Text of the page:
Cubs corner: When Rogers and Sacks were young
October 16th, 2017
This story was first published in the Chicago Sun-Times but it’s worth revisiting as the Cubs return to Chicago for game three of the MLB Championship series.
Before John Rogers Jr. and Michael Sacks became notable names on the financial scene, they worked for the Chicago Cubs.
“It was one of the most transformative experiences of my life,” says Rogers, the founder, chairman and CEO of Ariel Investments. He’s also a friend of President Barack Obama’s.
“I grew up in the cloistered Hyde Park environment,” he says. In working for the Cubs six years, starting at age 16, “I got exposed to a whole other part of the world, a whole other part of Chicago (where) people from all walks of life rubbed shoulder to shoulder. It was a different experience.” Rogers also was a vendor at White Sox and Bears games.
The job was a precursor to Rogers’ career in the financial industry. “You’d strategize and have a game plan that day and try to out-maneuver your fellow vendors,” he says.
One of them was Sacks, the chairman and CEO of GCM Grosvenor, another financial firm in Chicago.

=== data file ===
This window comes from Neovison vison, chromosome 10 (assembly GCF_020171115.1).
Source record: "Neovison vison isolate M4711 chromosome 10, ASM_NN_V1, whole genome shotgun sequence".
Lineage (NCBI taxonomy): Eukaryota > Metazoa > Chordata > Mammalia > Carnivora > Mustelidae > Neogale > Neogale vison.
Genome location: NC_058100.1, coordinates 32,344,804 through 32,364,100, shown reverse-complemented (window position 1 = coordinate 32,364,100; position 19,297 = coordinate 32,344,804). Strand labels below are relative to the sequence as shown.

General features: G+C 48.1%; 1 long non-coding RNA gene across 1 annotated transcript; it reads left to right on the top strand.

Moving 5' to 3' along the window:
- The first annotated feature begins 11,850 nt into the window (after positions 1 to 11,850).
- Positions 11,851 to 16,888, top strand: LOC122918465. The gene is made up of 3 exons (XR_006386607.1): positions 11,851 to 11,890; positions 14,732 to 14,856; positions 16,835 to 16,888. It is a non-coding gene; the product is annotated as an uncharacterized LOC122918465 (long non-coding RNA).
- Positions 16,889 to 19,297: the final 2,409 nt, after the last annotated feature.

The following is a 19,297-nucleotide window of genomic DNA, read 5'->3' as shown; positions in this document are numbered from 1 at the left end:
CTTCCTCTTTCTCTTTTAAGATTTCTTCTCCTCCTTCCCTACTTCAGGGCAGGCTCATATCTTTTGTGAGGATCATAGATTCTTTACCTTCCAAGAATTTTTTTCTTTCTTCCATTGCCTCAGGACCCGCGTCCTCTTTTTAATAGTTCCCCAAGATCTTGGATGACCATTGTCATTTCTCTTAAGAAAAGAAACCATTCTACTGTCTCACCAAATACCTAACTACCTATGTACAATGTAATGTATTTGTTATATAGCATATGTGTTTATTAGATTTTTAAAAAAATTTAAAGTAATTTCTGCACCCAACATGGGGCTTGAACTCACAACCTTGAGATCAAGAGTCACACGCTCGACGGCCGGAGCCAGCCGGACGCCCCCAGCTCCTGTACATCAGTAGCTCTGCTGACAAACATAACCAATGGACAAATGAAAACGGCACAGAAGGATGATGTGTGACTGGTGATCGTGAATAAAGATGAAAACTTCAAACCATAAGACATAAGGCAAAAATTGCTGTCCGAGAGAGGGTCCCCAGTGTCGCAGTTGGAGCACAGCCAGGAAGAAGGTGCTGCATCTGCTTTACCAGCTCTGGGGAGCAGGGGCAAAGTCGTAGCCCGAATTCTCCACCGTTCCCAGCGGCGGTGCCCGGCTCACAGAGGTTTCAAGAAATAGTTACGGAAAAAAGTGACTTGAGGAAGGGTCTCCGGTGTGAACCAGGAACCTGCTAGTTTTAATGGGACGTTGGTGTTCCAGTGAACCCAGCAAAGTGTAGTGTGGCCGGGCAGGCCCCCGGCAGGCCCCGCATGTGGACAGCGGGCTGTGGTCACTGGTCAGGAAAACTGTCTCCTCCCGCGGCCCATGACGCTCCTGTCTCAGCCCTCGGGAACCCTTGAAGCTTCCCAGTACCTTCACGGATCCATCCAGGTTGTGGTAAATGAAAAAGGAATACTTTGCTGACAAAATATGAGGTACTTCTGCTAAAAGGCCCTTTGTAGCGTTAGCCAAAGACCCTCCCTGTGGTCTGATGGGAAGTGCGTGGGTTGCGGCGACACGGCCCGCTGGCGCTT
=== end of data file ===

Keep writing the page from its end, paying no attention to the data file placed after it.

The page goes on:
“I sold Coca Cola and peanuts at Wrigley, Comiskey (Park) and Soldier Field. It was a great job,” says Sacks, who today counts Mayor Rahm Emanuel as a good friend. “The harder you worked the more money you made. The people were great and you could keep an eye on the games.”
Both businessmen were members of SEUI 236–Rogers still carries his union card with him.
Rogers and Sacks have continued to work in the same circles. They are both major supporters of Obama’s presidential campaigns and they now serve on the board of the Barack Obama Foundation.
Ariel Vice Chairman Charles Bobrinskoy and Grosvenor Vice Chairman Paul Meister also worked as vendors back in the day.
Sacks and Rogers say those early work experiences are a good ice-breaker when talking to anyone associated with the Cubs. Says Rogers: “I met Ernie Banks and it was fun to say I worked at Wrigley Field, too.”